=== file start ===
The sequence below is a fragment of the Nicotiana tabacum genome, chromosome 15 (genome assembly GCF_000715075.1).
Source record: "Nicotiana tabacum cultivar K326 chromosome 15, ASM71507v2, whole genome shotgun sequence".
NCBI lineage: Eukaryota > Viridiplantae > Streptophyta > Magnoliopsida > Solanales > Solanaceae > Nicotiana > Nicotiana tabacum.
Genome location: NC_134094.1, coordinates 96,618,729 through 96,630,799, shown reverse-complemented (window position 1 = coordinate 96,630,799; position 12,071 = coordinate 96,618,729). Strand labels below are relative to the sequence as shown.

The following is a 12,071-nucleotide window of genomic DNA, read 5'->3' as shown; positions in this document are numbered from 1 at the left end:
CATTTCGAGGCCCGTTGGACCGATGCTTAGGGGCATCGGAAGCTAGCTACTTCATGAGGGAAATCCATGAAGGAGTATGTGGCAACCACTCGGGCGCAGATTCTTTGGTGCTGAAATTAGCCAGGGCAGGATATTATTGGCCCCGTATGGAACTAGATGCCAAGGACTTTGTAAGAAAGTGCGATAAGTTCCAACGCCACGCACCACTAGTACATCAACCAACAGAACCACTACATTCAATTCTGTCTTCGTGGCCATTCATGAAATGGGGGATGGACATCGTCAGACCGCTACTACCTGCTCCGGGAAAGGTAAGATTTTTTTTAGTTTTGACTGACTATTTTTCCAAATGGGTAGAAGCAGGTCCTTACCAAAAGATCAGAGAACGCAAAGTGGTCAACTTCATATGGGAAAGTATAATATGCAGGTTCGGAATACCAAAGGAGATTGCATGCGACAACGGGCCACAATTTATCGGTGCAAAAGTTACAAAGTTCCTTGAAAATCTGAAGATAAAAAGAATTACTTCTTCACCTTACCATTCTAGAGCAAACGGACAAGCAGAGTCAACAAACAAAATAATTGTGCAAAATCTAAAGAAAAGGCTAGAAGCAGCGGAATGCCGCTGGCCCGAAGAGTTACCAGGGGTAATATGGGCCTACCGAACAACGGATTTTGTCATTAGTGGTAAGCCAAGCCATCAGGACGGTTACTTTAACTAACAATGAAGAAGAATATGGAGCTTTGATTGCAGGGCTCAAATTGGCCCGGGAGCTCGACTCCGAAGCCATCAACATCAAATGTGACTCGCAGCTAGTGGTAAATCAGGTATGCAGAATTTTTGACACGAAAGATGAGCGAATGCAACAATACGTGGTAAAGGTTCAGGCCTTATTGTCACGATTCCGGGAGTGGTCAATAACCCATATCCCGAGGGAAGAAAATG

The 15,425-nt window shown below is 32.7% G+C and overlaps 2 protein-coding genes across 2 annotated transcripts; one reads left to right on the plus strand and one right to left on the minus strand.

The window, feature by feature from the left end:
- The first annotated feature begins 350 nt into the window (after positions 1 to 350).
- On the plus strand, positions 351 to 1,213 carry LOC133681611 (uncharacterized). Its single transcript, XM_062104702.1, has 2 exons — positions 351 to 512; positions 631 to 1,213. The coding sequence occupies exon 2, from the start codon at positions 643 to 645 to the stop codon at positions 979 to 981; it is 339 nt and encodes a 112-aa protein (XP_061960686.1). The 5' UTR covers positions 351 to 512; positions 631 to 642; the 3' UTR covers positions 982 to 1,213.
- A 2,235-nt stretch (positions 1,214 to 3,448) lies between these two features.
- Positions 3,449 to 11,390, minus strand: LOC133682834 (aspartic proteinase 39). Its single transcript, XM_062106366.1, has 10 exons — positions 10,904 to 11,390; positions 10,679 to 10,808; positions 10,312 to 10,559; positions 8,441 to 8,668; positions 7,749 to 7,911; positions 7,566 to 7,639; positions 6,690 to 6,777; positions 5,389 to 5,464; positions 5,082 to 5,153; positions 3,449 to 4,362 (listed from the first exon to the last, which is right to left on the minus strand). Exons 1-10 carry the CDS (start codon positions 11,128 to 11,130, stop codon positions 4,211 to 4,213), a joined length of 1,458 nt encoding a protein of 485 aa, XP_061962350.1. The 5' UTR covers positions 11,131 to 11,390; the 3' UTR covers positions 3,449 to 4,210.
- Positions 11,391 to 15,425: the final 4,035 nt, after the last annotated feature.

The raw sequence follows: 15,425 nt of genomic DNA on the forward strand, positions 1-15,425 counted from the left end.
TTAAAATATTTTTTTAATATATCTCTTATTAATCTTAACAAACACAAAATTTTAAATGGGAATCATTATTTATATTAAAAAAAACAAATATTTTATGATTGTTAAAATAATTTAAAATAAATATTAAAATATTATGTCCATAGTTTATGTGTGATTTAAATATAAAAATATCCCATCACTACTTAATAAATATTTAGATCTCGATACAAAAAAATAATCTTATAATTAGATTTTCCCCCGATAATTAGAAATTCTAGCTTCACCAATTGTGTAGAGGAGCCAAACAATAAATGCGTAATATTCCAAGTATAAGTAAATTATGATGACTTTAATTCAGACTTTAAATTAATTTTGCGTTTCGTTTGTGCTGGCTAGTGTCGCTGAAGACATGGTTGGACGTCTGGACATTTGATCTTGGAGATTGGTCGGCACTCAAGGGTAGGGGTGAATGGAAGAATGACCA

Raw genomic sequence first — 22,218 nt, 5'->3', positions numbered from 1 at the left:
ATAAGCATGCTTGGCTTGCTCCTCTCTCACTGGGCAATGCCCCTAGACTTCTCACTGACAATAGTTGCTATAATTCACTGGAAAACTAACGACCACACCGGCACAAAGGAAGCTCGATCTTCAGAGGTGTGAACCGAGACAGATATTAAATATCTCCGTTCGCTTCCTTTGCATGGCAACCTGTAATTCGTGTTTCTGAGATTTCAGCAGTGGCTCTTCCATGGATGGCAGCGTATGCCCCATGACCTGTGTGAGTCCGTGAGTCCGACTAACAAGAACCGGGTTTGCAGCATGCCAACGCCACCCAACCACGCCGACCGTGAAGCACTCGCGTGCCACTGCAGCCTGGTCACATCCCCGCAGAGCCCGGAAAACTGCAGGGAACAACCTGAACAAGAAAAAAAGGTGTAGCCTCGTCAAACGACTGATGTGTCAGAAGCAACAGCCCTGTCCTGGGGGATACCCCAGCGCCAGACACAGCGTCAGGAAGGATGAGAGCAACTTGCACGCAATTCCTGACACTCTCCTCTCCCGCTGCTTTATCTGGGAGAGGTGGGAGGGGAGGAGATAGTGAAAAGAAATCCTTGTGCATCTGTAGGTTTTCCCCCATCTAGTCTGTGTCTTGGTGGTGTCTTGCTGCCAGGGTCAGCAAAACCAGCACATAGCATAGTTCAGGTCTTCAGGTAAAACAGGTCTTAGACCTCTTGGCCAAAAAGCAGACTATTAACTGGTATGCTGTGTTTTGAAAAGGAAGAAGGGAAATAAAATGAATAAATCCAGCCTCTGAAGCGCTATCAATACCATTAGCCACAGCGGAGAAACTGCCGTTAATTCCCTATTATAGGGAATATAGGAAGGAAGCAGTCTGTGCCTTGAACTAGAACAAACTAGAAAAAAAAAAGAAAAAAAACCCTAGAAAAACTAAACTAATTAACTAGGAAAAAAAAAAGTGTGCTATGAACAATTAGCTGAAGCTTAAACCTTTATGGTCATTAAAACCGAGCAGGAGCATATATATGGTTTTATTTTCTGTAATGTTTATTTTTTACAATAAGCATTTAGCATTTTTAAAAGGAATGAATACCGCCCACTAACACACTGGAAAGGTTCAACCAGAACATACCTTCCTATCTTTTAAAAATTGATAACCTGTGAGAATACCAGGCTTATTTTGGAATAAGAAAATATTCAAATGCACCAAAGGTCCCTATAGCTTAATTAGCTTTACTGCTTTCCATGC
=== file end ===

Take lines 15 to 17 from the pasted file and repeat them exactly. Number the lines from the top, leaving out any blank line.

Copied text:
TTAAAATATTTTTTTAATATATCTCTTATTAATCTTAACAAACACAAAATTTTAAATGGGAATCATTATTTATATTAAAAAAAACAAATATTTTATGATTGTTAAAATAATTTAAAATAAATATTAAAATATTATGTCCATAGTTTATGTGTGATTTAAATATAAAAATATCCCATCACTACTTAATAAATATTTAGATCTCGATACAAAAAAATAATCTTATAATTAGATTTTCCCCCGATAATTAGAAATTCTAGCTTCACCAATTGTGTAGAGGAGCCAAACAATAAATGCGTAATATTCCAAGTATAAGTAAATTATGATGACTTTAATTCAGACTTTAAATTAATTTTGCGTTTCGTTTGTGCTGGCTAGTGTCGCTGAAGACATGGTTGGACGTCTGGACATTTGATCTTGGAGATTGGTCGGCACTCAAGGGTAGGGGTGAATGGAAGAATGACCA

Raw genomic sequence first — 22,218 nt, 5'->3', positions numbered from 1 at the left:
ATAAGCATGCTTGGCTTGCTCCTCTCTCACTGGGCAATGCCCCTAGACTTCTCACTGACAATAGTTGCTATAATTCACTGGAAAACTAACGACCACACCGGCACAAAGGAAGCTCGATCTTCAGAGGTGTGAACCGAGACAGATATTAAATATCTCCGTTCGCTTCCTTTGCATGGCAACCTGTAATTCGTGTTTCTGAGATTTCAGCAGTGGCTCTTCCATGGATGGCAGCGTATGCCCCATGACCTGTGTGAGTCCGTGAGTCCGACTAACAAGAACCGGGTTTGCAGCATGCCAACGCCACCCAACCACGCCGACCGTGAAGCACTCGCGTGCCACTGCAGCCTGGTCACATCCCCGCAGAGCCCGGAAAACTGCAGGGAACAACCTGAACAAGAAAAAAAGGTGTAGCCTCGTCAAACGACTGATGTGTCAGAAGCAACAGCCCTGTCCTGGGGGATACCCCAGCGCCAGACACAGCGTCAGGAAGGATGAGAGCAACTTGCACGCAATTCCTGACACTCTCCTCTCCCGCTGCTTTATCTGGGAGAGGTGGGAGGGGAGGAGATAGTGAAAAGAAATCCTTGTGCATCTGTAGGTTTTCCCCCATCTAGTCTGTGTCTTGGTGGTGTCTTGCTGCCAGGGTCAGCAAAACCAGCACATAGCATAGTTCAGGTCTTCAGGTAAAACAGGTCTTAGACCTCTTGGCCAAAAAGCAGACTATTAACTGGTATGCTGTGTTTTGAAAAGGAAGAAGGGAAATAAAATGAATAAATCCAGCCTCTGAAGCGCTATCAATACCATTAGCCACAGCGGAGAAACTGCCGTTAATTCCCTATTATAGGGAATATAGGAAGGAAGCAGTCTGTGCCTTGAACTAGAACAAACTAGAAAAAAAAAAGAAAAAAAACCCTAGAAAAACTAAACTAATTAACTAGGAAAAAAAAAAGTGTGCTATGAACAATTAGCTGAAGCTTAAACCTTTATGGTCATTAAAACCGAGCAGGAGCATATATATGGTTTTATTTTCTGTAATGTTTATTTTTTACAATAAGCATTTAGCATTTTTAAAAGGAATGAATACCGCCCACTAACACACTGGAAAGGTTCAACCAGAACATACCTTCCTATCTTTTAAAAATTGATAACCTGTGAGAATACCAGGCTTATTTTGGAATAAGAAAATATTCAAATGCACCAAAGGTCCCTATAGCTTAATTAGCTTTACTGCTTTCCATGC